Richmond Mayor Levar Stoney is the second Democrat in the 2025 Virginia governor’s race, joining Seventh District Congresswoman Abigail Spanberger, who had announced her candidacy for the party nomination last month.
Stoney, 42, made his name in Democratic Party circles as a protégé of former Gov. Terry McAuliffe, serving as a top advisor to McAuliffe during his 2013 gubernatorial run, and then as Secretary of the Commonwealth in the McAuliffe administration before leaving to run for mayor in 2016.
He won that year’s mayoral race, and was re-elected in 2020.
Term-limited from being able to seek a third term as mayor, Stoney had been widely expected to make a run for the gubernatorial nomination in the 2025 cycle.
If you’re wondering, yes, it is indeed awfully early to already have two high-profile candidates for a primary that is still 18 months out.
What’s going on is, Democrats obviously smell the blood in the water after the stunning rebuke Virginia voters handed the Republican currently in the governor’s office, Glenn Youngkin, who raised millions in his failed bid to win control of the House of Delegates and State Senate in the November state midterms.
Stoney, in his campaign rollout on Monday, did his best to put another nail in the Youngkin political coffin, commenting that “many Virginians are sick of a governor who was out there focused on banning abortion and banning books and making it harder for people to vote instead of actually focused on how do they climb the economic ladder into the middle class.”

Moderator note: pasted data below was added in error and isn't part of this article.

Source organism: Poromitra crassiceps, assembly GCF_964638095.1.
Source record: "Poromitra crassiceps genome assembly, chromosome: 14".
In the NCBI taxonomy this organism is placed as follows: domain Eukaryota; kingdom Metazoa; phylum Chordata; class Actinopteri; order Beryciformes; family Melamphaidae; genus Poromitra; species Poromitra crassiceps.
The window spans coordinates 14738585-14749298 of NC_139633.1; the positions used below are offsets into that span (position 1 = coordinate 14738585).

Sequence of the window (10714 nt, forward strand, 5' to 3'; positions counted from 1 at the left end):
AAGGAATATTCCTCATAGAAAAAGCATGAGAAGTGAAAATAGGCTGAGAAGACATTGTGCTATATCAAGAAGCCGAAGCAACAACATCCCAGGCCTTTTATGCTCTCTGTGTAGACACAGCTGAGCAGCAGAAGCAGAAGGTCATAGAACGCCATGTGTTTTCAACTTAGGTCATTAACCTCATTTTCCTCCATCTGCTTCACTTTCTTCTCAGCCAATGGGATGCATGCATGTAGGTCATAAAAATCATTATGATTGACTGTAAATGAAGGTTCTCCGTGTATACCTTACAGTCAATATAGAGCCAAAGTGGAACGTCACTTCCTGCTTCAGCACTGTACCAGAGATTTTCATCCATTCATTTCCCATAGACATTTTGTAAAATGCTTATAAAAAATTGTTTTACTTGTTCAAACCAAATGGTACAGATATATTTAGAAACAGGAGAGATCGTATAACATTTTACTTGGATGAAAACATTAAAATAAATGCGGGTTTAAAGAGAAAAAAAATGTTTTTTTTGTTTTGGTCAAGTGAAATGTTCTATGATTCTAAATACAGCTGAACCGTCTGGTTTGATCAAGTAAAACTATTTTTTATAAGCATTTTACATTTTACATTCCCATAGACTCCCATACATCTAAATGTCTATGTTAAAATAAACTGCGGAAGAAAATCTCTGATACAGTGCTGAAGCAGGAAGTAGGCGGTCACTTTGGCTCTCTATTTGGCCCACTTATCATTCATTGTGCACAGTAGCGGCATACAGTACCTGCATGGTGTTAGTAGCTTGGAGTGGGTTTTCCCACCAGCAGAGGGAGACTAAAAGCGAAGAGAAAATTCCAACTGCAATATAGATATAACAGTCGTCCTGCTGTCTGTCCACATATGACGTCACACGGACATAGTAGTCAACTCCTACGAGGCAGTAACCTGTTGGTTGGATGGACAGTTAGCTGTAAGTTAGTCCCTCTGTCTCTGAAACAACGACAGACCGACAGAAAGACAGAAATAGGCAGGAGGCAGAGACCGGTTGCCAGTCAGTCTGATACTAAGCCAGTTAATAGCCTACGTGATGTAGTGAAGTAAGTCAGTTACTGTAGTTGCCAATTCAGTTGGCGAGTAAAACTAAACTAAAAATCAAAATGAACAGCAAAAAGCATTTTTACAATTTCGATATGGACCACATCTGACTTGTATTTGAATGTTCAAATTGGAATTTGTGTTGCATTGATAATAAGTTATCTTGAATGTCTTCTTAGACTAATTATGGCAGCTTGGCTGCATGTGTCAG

Republicans who wanted Youngkin to do all of those things are mad at him now because he said what should have been the quiet part out loud.
Massive strategic blunder there.
On the strategy front, Stoney will try to position himself to the left of left-of-center in the Democratic Party nomination contest to contrast himself from the more traditional slightly left-of-center Spanberger, 44, a former CIA officer who has not shied away from clashing with U.S. House Democratic leadership on issues, most notably her push for a ban on stock trading by members of Congress.
Stoney, in his campaign announcement on Monday, touted his key role in the removal of statues memorializing Confederate Civil War heroes that had lined Richmond’s Monument Avenue, and the efforts of his administration to bring jobs and economic opportunity across the state’s capital city.
He also played up the fact that, as mayor, he has the experience of being “someone who has run something,” a clear dig at Spanberger, who is in her third term in Congress, but members of Congress don’t actually run anything other than a small office with a modest budget.
“I truly believe that the voters, the Democratic voters, want someone who has run something, and I’m going to lay out that record at that vision over the course of the next 18 months,” Stoney said.